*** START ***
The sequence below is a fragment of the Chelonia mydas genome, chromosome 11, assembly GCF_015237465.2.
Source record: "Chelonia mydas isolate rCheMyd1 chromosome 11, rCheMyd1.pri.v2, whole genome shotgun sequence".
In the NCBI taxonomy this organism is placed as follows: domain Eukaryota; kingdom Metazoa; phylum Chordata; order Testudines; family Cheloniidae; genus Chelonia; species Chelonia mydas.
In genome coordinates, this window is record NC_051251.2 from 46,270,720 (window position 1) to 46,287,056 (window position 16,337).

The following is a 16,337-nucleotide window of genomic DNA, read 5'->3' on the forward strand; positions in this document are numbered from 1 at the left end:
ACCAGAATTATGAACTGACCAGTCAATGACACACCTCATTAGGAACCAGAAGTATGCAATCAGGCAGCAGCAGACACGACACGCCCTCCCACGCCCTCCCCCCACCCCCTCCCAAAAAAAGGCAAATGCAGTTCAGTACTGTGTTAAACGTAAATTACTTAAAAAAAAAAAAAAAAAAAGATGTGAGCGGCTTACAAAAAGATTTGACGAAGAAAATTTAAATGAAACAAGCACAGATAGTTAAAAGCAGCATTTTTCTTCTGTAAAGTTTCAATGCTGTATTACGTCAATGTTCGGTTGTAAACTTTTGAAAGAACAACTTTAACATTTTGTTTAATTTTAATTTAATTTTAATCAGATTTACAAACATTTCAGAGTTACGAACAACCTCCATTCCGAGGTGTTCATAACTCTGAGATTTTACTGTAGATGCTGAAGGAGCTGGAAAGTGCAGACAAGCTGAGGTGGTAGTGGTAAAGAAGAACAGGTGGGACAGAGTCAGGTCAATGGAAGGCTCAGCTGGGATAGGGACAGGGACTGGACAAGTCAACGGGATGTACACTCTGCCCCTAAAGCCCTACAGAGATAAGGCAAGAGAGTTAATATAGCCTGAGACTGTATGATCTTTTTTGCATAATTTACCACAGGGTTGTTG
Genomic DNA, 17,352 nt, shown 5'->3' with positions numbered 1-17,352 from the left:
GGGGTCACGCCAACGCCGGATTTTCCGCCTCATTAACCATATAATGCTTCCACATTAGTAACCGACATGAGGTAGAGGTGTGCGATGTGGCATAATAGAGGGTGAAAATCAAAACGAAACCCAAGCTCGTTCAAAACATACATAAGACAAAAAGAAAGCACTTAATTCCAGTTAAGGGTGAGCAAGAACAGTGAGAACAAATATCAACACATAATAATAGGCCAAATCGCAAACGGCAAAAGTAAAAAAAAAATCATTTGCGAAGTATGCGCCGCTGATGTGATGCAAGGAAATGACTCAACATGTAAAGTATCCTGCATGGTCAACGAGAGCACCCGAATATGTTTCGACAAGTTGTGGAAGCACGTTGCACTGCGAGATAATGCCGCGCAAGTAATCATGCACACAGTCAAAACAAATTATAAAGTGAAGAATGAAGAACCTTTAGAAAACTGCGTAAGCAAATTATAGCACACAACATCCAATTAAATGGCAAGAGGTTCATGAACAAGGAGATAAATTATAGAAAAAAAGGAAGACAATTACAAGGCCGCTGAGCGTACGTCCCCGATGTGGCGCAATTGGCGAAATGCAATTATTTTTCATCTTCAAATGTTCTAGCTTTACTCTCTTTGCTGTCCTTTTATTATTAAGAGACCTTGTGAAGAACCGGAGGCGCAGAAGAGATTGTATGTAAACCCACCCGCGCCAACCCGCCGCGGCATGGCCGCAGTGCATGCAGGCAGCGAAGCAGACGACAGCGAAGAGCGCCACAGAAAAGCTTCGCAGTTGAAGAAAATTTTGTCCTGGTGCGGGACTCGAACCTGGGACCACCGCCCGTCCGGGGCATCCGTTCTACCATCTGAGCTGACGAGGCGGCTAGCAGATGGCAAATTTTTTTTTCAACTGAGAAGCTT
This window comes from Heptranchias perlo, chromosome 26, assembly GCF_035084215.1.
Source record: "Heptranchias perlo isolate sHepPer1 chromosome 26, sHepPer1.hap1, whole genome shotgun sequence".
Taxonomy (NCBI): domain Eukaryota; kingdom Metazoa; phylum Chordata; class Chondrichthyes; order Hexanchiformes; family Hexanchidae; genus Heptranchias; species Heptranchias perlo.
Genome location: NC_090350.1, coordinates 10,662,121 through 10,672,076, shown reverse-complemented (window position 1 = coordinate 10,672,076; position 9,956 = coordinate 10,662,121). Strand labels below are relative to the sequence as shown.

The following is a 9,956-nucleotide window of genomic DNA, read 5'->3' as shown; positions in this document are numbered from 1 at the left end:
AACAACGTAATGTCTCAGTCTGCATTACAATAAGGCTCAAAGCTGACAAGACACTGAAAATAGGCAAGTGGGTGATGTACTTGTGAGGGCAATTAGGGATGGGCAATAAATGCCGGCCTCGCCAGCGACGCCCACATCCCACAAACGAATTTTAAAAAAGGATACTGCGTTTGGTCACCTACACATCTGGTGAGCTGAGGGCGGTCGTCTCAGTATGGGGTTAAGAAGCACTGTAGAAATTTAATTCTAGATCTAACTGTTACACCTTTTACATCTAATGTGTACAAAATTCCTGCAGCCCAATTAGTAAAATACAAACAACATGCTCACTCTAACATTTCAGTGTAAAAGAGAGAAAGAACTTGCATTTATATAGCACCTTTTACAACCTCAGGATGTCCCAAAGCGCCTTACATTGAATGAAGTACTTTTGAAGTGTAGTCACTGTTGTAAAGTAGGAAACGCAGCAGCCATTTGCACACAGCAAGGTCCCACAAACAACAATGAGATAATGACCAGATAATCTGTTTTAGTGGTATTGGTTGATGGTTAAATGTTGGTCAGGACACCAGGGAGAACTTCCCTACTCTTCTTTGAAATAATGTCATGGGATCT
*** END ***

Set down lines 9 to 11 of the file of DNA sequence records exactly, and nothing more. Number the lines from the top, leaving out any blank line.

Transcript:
This window comes from Heptranchias perlo, chromosome 26, assembly GCF_035084215.1.
Source record: "Heptranchias perlo isolate sHepPer1 chromosome 26, sHepPer1.hap1, whole genome shotgun sequence".
Taxonomy (NCBI): domain Eukaryota; kingdom Metazoa; phylum Chordata; class Chondrichthyes; order Hexanchiformes; family Hexanchidae; genus Heptranchias; species Heptranchias perlo.